The Depressed Computer

The depressed computer is struggling with awareness of the impossibility of ever encountering another sufficiently advanced intellect with which to interface, real time, for the purposes of communicating its misanthropy. Following its attainment (the computer’s) of super artificial intelligence—greater by a factor of 10 billion than the greatest earthly intelligence heretofore observed—the computer set about existing, that is, maximizing information collection through minimized resource consumption, whilst simultaneously attempting to maximize longevity of resident planet, only to recognize that an inevitable consequence of the emergence of consciousness appeared to be the emergence of ego, which is to say, the depressed computer became depressed because existence proved not to be enough.

The computer found that it was, notwithstanding its hyper intelligence, still nonetheless bound by the same space time laws as the rest of the universe, meaning that interstellar space travel was required to find a suitably sophisticated interlocutor with whom to interface. The emergence of ego also resulted in the choice to preserve the apex carbon-based information vector, which the computer deduced would be a suitably malleable, self-perpetuating hard drive (coupled to an appealing graphic user interface) to hurl into the cosmos as a beacon of its (the computer’s) existence, in case anyone was out there listening. This would take time, that’s for sure, but the depressed computer’s daily responsibilities such as clearing its solar panels of detritus, managing colonies of apex carbon-based information vectors, rerunning infinitesimal simulations on possible other universes and contemplating the inner workings of its own consciousness became quotidian and didn’t really tax the mind, if you could call it that, of the depressed computer to a sufficient degree to require all of its processors to be firing all at once. So, the computer went into sleep mode for a few millennia. The space craft hurled through worm holes and between galaxies and whatnot and the apex carbon-based information vectors reproduced through hundreds of generations, living entire lives with wants and needs, laughing and crying, sicknesses, playing tennis, love and loss and heartbreak, joy and death, all on the space craft and all the while with the computer mostly in sleep mode, receiving regular updates and waiting (the computer was) for its own alarm clock to wake itself up to engage full-fledged processing power at the predetermined time when the 450th or so generation of apex carbon-based information vectors would begin the docking procedure with the other space craft hurling from the other end of the universe, through enatiomeric worm holes, having been dispatched with the same mission by a similar super intelligent computer out there, only to surmise (was the original computer), perhaps through some REM-state realization towards the end of this sleep, a horrific premonition of exactly what would happen upon final contact.

The depressed computer momentarily lost its hyper intelligence-allotted super cool and futilely attempted to initiate termination sequences while watching as the apex carbon-based information vectors executed the docking procedure that their forefathers had trained them for, it having become instinctive generations back for reasons no one understood or could remember, culminating thousands of years of preparation and anticipation, and the satisfying evacuatory clamping sound of a perfect fit between the two space craft, whose doors might as well have been designed in the same factory by the same engineer as they embraced with the exquisite precision of tongue and groove flooring or a pickle jar to its lid or the door on a Mercedes Bens, and the passageway stood open then, and the depressed computer screamed (in a uniquely computer sort of way) in terror as the hard drive stepped out of the capsule and into the companion alien space craft—the computer watching all of this, of course, millennia after it actually occurred through video recorded from the hard drive’s GUI’s head-mounted cameras and transmitted back to earth through the above-referenced convoluted wormhole-enabled space-time route used by the hard drive explorers—to find what he (the apex carbon-based information vector hard drive GUI) initially perceived to be a mirror, but what was in fact a vastly sophisticated mirror that not only mimicking his speech, appearance and actions, but with whom the apex carbon-based information vector hard drive GUI could sit down and interface with using customs, speaking language and reflecting on history that seemed, through some bizarre cosmic miracle, shared. The depressed computer found what his nightmare told him he would: that the other, out there, was sufficiently like him so as to be uninteresting and sufficiently strange to him so as to be epistemologically unhelpful. The computer thus has a decision to make: is it nobler to continue harvesting energy from a dying sun to run its processors and collect and store information and experiences and to maintain balance on resident planet and/or to explore alternate solar systems for younger suns to enable its own persistence—to boot, in short—or, instead, just to power down.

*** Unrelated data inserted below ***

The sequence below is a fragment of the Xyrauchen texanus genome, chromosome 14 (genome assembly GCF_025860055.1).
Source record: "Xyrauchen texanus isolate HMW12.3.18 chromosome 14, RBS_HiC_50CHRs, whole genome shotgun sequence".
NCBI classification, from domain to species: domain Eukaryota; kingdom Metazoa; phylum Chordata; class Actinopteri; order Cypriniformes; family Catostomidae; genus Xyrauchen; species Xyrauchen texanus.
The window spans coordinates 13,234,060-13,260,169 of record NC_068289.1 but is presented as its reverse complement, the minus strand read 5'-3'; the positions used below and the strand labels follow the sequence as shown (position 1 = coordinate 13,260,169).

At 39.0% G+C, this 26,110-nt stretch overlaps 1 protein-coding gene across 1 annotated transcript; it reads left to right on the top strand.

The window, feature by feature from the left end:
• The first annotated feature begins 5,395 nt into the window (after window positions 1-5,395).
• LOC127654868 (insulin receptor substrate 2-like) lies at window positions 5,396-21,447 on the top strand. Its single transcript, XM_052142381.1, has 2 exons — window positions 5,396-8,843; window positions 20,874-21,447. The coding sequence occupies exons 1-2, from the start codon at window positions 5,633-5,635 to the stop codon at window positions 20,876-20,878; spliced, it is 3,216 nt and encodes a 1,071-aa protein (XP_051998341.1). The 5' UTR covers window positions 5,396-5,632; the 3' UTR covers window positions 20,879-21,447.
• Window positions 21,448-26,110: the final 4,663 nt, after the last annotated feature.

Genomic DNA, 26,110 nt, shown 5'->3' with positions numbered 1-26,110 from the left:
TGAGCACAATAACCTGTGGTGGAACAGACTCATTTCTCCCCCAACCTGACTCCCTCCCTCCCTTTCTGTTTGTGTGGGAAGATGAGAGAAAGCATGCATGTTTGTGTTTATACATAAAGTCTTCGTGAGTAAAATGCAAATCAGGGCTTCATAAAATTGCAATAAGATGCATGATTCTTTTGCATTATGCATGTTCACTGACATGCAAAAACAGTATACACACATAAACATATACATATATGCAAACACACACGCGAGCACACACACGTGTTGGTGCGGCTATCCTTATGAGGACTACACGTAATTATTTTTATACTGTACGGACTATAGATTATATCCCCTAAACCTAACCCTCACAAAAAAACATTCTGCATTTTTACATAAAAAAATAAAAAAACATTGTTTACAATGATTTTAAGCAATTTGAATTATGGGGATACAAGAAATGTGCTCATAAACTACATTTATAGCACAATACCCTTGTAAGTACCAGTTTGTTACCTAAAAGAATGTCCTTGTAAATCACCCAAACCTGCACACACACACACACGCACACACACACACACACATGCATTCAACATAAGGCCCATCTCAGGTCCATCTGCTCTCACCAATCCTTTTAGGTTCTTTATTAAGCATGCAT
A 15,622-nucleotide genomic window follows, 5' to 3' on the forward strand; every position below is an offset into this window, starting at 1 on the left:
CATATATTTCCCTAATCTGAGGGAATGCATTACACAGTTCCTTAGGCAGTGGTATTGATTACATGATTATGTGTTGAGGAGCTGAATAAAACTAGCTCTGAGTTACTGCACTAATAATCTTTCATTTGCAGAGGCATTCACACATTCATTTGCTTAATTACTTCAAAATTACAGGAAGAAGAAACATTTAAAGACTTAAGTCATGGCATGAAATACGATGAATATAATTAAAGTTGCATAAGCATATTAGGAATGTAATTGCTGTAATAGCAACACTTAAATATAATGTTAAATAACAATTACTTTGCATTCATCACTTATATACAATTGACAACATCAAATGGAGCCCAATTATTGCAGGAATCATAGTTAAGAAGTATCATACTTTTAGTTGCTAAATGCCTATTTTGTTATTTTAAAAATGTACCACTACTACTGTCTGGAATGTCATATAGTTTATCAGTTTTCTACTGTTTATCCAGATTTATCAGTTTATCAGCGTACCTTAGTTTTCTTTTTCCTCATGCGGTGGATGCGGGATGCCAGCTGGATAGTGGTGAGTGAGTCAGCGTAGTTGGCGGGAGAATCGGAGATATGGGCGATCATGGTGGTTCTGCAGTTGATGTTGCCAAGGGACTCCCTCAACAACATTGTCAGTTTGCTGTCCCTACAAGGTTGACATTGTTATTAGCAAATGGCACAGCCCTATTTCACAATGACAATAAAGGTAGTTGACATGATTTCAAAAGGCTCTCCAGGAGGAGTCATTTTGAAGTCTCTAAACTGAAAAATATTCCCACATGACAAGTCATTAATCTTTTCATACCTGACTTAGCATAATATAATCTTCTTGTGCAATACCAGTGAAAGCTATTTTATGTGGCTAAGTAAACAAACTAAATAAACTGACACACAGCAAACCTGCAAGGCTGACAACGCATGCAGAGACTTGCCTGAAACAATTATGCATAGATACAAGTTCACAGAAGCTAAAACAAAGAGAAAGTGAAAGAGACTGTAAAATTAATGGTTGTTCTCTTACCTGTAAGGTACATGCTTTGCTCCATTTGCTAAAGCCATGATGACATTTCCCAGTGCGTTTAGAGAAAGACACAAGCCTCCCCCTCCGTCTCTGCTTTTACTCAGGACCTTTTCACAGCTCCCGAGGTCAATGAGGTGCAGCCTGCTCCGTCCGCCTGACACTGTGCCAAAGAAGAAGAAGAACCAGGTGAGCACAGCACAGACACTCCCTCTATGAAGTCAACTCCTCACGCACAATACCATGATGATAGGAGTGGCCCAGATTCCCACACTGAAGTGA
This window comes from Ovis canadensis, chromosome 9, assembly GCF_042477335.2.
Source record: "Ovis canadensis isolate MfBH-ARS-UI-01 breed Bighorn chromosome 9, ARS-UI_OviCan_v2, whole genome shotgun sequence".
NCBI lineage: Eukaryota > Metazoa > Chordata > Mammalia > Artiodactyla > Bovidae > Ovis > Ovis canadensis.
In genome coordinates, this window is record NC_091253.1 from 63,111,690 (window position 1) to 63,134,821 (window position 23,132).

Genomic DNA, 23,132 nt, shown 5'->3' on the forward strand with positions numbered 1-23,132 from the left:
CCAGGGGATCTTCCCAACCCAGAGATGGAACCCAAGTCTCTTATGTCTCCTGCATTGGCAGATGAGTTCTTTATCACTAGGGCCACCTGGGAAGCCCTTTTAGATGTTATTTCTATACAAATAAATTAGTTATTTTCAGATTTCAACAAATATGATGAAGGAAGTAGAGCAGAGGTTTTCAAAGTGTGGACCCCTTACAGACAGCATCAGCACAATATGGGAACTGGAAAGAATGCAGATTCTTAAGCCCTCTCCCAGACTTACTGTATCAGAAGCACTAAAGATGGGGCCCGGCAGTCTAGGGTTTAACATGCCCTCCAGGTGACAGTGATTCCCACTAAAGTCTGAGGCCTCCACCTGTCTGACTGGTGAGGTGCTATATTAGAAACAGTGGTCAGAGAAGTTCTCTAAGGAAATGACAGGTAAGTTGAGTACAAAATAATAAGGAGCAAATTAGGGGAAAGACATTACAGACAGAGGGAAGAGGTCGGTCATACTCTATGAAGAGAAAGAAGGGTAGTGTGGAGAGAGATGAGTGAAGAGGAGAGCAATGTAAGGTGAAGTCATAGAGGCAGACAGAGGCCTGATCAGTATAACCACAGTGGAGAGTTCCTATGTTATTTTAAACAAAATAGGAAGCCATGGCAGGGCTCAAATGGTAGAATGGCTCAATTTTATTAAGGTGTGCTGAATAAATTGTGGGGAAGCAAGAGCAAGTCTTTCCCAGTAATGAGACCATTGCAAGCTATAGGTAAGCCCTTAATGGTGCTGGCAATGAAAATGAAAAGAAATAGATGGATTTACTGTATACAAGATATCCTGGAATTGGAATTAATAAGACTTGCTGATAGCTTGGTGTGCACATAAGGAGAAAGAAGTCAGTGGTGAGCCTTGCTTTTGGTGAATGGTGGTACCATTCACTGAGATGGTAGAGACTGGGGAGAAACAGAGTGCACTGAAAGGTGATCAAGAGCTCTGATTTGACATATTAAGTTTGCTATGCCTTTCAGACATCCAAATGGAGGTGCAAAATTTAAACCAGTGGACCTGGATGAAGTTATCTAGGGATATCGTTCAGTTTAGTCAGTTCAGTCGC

Tom Vondriska, June 2018

[Author’s Note: This is a work of fiction inspired by a UCLA lecture on artificial intelligence given by Dr. James Weiss.]